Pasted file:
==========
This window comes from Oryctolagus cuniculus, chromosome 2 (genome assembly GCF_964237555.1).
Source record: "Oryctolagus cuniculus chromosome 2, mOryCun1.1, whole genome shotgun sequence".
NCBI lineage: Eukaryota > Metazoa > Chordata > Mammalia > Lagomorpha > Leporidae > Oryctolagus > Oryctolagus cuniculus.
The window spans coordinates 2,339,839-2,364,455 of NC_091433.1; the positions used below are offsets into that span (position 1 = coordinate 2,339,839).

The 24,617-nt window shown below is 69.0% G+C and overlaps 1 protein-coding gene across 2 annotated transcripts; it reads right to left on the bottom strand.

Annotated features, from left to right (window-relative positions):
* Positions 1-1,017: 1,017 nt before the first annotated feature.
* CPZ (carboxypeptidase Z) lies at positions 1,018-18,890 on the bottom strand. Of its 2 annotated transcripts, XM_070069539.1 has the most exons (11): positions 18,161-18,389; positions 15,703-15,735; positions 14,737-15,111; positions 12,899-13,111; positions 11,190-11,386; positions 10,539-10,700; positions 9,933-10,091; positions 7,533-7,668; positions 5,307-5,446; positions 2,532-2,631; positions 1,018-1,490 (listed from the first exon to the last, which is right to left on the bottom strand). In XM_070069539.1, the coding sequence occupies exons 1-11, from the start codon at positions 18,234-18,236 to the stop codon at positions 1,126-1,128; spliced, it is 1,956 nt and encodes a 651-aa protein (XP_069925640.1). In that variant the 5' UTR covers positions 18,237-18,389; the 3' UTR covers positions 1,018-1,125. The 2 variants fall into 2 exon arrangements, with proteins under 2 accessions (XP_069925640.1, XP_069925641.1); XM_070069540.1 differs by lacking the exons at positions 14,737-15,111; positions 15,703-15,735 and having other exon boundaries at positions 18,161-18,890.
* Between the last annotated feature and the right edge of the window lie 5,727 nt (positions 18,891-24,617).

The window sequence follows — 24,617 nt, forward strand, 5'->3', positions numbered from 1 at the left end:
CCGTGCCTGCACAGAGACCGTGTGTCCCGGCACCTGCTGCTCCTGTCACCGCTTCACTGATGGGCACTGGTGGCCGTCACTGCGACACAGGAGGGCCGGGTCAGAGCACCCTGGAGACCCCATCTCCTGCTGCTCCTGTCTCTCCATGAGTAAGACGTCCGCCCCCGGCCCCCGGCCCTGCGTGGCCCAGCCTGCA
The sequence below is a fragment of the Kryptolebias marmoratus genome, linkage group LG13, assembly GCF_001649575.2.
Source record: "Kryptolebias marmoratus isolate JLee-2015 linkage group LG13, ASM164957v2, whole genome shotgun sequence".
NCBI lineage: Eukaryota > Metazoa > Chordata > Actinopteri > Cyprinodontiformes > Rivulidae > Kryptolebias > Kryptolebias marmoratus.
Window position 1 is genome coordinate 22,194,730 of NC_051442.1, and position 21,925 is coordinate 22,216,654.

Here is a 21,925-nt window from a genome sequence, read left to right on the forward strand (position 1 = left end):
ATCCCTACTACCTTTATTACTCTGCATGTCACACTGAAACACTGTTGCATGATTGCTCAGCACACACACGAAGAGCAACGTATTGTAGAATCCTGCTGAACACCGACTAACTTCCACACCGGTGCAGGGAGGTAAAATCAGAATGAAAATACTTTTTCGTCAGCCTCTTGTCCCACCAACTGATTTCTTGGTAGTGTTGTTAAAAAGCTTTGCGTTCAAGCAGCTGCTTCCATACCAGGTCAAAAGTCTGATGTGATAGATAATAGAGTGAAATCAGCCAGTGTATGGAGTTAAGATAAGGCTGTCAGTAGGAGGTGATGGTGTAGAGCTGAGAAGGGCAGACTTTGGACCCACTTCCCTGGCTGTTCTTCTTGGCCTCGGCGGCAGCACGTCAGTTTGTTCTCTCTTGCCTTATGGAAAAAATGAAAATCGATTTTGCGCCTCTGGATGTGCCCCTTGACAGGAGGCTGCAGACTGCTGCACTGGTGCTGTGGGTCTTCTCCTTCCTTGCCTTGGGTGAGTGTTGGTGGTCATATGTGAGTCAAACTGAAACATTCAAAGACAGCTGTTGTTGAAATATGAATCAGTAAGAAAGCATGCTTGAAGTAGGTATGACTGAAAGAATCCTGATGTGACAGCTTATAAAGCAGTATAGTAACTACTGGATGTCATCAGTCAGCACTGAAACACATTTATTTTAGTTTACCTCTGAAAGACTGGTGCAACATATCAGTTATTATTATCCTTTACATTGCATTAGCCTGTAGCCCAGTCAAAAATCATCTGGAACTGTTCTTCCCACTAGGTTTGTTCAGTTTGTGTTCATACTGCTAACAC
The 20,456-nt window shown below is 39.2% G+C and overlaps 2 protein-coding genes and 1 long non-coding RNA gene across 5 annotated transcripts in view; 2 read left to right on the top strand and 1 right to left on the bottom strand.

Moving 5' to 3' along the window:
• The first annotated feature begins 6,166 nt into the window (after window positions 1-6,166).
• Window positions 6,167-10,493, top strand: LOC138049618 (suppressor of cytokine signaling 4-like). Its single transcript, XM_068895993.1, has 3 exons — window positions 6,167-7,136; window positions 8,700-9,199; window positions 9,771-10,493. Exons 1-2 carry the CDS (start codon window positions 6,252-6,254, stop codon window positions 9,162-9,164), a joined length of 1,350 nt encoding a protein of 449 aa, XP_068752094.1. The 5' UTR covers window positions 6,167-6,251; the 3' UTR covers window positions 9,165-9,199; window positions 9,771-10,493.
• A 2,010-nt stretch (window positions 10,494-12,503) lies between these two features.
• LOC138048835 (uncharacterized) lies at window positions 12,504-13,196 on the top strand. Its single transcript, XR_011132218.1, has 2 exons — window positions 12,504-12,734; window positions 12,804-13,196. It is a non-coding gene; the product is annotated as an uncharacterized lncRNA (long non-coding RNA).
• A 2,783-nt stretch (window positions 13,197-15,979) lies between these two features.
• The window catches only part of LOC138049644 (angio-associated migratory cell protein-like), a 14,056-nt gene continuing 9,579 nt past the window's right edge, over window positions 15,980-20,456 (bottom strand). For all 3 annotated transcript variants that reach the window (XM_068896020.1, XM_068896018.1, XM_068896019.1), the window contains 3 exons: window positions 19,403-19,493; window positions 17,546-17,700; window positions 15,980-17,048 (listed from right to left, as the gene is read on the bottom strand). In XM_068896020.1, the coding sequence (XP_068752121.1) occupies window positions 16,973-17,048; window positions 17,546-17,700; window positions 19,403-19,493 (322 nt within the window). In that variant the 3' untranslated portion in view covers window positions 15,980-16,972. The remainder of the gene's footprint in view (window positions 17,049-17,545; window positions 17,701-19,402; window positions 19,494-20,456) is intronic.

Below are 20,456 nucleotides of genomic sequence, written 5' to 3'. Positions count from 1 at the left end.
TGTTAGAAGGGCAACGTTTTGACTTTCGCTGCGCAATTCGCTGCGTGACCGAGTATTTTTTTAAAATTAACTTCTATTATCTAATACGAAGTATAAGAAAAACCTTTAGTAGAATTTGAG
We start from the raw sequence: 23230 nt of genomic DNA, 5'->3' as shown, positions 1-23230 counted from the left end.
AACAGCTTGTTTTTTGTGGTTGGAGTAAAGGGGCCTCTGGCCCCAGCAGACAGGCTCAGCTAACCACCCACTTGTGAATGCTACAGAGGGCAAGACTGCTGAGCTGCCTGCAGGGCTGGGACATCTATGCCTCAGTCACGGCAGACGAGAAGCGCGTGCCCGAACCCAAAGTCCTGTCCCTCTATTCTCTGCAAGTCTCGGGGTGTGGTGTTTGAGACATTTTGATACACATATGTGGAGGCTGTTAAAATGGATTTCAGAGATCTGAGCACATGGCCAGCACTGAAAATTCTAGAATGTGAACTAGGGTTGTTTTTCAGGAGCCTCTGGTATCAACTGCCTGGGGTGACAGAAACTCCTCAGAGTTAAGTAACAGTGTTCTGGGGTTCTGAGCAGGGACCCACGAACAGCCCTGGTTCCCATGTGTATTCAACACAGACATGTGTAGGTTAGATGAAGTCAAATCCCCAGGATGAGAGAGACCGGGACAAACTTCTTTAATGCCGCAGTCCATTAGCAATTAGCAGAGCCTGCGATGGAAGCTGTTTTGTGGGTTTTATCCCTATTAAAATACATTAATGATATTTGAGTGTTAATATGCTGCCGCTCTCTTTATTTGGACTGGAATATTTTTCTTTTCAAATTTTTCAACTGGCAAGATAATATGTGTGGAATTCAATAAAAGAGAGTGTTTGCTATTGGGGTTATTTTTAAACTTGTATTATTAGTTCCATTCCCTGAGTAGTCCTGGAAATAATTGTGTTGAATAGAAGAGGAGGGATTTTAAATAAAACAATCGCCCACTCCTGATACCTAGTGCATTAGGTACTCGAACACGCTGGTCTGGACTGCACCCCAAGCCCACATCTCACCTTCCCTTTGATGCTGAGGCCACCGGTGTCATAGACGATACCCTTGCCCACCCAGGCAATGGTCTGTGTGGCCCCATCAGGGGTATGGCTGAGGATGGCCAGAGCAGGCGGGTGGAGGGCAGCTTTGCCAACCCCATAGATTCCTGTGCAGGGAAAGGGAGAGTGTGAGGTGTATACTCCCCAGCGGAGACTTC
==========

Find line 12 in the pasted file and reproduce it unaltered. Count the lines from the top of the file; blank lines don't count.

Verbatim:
The sequence below is a fragment of the Kryptolebias marmoratus genome, linkage group LG13, assembly GCF_001649575.2.